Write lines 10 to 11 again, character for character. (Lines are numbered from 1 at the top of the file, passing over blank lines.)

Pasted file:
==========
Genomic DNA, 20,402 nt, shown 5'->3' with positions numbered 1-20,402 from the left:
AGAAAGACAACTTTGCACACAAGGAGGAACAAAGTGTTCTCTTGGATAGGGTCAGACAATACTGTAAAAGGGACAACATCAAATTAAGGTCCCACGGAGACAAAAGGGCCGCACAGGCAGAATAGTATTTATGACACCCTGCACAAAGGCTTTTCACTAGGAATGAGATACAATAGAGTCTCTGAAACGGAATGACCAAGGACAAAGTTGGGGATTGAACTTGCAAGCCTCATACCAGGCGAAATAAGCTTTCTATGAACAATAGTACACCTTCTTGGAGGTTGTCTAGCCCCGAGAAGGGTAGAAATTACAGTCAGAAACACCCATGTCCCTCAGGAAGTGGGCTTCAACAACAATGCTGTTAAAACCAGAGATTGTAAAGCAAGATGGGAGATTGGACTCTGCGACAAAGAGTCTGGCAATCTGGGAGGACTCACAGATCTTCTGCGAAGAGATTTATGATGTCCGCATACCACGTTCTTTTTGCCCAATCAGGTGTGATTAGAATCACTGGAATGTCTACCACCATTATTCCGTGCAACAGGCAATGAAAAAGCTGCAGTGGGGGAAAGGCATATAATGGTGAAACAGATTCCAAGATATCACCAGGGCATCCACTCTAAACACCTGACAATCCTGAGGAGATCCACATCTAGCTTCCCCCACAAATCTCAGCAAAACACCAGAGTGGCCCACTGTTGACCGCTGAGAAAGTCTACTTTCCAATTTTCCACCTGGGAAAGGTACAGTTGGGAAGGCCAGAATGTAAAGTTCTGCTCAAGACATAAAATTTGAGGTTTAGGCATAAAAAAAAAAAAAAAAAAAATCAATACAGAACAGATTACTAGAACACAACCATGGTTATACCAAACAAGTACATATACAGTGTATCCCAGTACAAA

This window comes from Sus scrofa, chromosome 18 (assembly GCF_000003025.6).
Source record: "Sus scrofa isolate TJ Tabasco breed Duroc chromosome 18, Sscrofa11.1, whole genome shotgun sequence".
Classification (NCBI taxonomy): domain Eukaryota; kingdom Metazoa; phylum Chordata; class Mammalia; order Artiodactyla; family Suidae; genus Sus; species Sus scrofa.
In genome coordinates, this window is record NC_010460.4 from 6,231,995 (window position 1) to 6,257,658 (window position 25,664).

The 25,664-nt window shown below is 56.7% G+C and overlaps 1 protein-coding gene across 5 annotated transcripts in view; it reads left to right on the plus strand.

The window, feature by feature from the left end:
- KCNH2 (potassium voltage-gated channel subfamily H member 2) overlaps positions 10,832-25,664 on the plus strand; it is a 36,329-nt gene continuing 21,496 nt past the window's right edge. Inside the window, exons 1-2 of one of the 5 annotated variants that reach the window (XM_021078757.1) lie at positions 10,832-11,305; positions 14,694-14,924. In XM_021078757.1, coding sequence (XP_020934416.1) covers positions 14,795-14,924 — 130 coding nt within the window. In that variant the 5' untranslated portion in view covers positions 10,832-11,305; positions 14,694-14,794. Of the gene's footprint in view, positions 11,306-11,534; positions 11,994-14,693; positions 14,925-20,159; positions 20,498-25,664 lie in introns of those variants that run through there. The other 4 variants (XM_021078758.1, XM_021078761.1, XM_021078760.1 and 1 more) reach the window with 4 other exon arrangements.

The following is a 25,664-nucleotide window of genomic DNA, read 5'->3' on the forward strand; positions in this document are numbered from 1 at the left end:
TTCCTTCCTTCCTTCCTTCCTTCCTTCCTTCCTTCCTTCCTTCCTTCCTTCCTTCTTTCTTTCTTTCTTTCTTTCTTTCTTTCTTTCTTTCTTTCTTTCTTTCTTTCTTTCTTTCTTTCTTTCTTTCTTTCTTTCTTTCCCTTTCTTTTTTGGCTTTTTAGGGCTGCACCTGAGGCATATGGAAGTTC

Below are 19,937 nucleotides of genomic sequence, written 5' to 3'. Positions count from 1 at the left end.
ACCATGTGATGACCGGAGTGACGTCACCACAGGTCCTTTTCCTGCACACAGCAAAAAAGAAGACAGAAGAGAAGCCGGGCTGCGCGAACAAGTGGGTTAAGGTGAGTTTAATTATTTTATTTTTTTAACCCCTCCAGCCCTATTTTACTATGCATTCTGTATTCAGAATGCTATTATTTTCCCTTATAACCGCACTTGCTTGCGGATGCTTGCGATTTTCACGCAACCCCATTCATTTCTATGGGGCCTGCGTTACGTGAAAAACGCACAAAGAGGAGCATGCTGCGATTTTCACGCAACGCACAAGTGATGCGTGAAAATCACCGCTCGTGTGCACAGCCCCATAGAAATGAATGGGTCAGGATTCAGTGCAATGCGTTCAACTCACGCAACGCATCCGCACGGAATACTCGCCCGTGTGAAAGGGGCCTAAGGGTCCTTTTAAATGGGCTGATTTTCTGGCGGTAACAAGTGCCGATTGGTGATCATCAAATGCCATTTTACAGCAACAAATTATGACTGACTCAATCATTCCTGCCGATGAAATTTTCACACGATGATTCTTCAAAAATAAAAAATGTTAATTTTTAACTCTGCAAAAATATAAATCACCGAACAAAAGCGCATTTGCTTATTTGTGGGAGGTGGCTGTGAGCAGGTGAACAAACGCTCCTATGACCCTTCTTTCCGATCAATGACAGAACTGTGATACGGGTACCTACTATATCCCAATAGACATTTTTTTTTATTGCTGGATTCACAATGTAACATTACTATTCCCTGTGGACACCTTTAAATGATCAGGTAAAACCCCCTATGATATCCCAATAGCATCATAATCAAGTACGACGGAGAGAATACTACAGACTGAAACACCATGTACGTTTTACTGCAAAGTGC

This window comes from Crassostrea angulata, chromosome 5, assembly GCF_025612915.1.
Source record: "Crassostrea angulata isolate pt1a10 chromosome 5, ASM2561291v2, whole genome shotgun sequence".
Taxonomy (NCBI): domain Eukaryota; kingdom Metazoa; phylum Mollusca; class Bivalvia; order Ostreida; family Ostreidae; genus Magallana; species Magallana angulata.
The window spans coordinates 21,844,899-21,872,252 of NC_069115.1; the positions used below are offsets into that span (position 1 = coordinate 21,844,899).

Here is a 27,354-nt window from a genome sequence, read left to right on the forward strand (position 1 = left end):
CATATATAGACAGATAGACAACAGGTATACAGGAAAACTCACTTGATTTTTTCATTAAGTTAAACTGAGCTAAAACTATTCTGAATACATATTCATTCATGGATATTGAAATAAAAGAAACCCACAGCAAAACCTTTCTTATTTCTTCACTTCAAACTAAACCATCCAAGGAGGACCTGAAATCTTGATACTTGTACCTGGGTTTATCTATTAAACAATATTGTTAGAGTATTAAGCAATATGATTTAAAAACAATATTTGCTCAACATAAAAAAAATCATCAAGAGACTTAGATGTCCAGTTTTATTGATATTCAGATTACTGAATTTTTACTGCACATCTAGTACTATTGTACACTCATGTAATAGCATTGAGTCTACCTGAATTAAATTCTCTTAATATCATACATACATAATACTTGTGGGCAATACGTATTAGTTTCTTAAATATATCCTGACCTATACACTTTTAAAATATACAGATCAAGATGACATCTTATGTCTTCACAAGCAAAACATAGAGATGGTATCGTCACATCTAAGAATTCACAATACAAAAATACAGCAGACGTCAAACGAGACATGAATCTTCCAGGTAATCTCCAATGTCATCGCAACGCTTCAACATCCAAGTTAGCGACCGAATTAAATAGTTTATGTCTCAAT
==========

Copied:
The following is a 25,664-nucleotide window of genomic DNA, read 5'->3' on the forward strand; positions in this document are numbered from 1 at the left end:
TTCCTTCCTTCCTTCCTTCCTTCCTTCCTTCCTTCCTTCCTTCCTTCCTTCCTTCTTTCTTTCTTTCTTTCTTTCTTTCTTTCTTTCTTTCTTTCTTTCTTTCTTTCTTTCTTTCTTTCTTTCTTTCTTTCTTTCTTTCCCTTTCTTTTTTGGCTTTTTAGGGCTGCACCTGAGGCATATGGAAGTTC